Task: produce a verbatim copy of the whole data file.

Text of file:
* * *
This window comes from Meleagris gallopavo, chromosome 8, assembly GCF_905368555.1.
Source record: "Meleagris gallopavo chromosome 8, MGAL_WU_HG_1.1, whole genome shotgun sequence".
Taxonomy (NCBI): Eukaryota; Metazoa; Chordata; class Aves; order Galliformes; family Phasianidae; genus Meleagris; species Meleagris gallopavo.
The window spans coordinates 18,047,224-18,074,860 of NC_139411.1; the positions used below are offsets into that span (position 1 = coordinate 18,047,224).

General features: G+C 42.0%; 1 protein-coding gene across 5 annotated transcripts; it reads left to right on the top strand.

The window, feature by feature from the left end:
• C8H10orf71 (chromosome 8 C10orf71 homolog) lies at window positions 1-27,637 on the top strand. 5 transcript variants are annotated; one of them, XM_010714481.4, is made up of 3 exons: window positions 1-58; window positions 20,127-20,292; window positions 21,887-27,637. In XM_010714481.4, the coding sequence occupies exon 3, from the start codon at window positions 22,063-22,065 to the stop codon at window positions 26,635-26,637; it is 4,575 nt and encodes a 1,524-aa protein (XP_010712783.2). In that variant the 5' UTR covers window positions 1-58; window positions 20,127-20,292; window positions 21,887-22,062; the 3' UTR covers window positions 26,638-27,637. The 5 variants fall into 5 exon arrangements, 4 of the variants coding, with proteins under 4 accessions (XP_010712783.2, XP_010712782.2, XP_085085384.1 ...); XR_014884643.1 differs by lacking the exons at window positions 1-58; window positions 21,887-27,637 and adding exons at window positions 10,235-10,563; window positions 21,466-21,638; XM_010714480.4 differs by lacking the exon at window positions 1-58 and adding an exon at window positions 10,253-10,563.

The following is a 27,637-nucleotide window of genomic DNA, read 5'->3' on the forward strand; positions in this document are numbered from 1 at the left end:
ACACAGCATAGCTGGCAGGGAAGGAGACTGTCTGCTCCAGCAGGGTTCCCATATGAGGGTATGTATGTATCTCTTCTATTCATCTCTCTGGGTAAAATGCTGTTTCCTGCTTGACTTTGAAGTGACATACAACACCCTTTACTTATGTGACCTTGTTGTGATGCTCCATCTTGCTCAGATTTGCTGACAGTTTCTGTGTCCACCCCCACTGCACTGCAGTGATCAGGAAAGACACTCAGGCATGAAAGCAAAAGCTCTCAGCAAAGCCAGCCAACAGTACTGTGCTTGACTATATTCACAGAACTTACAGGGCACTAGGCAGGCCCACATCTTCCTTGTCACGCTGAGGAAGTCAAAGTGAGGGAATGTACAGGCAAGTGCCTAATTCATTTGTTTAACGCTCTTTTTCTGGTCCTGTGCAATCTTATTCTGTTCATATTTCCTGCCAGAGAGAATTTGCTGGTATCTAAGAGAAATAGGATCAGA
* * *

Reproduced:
This window comes from Meleagris gallopavo, chromosome 8, assembly GCF_905368555.1.
Source record: "Meleagris gallopavo chromosome 8, MGAL_WU_HG_1.1, whole genome shotgun sequence".
Taxonomy (NCBI): Eukaryota; Metazoa; Chordata; class Aves; order Galliformes; family Phasianidae; genus Meleagris; species Meleagris gallopavo.
The window spans coordinates 18,047,224-18,074,860 of NC_139411.1; the positions used below are offsets into that span (position 1 = coordinate 18,047,224).

General features: G+C 42.0%; 1 protein-coding gene across 5 annotated transcripts; it reads left to right on the top strand.

The window, feature by feature from the left end:
• C8H10orf71 (chromosome 8 C10orf71 homolog) lies at window positions 1-27,637 on the top strand. 5 transcript variants are annotated; one of them, XM_010714481.4, is made up of 3 exons: window positions 1-58; window positions 20,127-20,292; window positions 21,887-27,637. In XM_010714481.4, the coding sequence occupies exon 3, from the start codon at window positions 22,063-22,065 to the stop codon at window positions 26,635-26,637; it is 4,575 nt and encodes a 1,524-aa protein (XP_010712783.2). In that variant the 5' UTR covers window positions 1-58; window positions 20,127-20,292; window positions 21,887-22,062; the 3' UTR covers window positions 26,638-27,637. The 5 variants fall into 5 exon arrangements, 4 of the variants coding, with proteins under 4 accessions (XP_010712783.2, XP_010712782.2, XP_085085384.1 ...); XR_014884643.1 differs by lacking the exons at window positions 1-58; window positions 21,887-27,637 and adding exons at window positions 10,235-10,563; window positions 21,466-21,638; XM_010714480.4 differs by lacking the exon at window positions 1-58 and adding an exon at window positions 10,253-10,563.

The following is a 27,637-nucleotide window of genomic DNA, read 5'->3' on the forward strand; positions in this document are numbered from 1 at the left end:
ACACAGCATAGCTGGCAGGGAAGGAGACTGTCTGCTCCAGCAGGGTTCCCATATGAGGGTATGTATGTATCTCTTCTATTCATCTCTCTGGGTAAAATGCTGTTTCCTGCTTGACTTTGAAGTGACATACAACACCCTTTACTTATGTGACCTTGTTGTGATGCTCCATCTTGCTCAGATTTGCTGACAGTTTCTGTGTCCACCCCCACTGCACTGCAGTGATCAGGAAAGACACTCAGGCATGAAAGCAAAAGCTCTCAGCAAAGCCAGCCAACAGTACTGTGCTTGACTATATTCACAGAACTTACAGGGCACTAGGCAGGCCCACATCTTCCTTGTCACGCTGAGGAAGTCAAAGTGAGGGAATGTACAGGCAAGTGCCTAATTCATTTGTTTAACGCTCTTTTTCTGGTCCTGTGCAATCTTATTCTGTTCATATTTCCTGCCAGAGAGAATTTGCTGGTATCTAAGAGAAATAGGATCAGA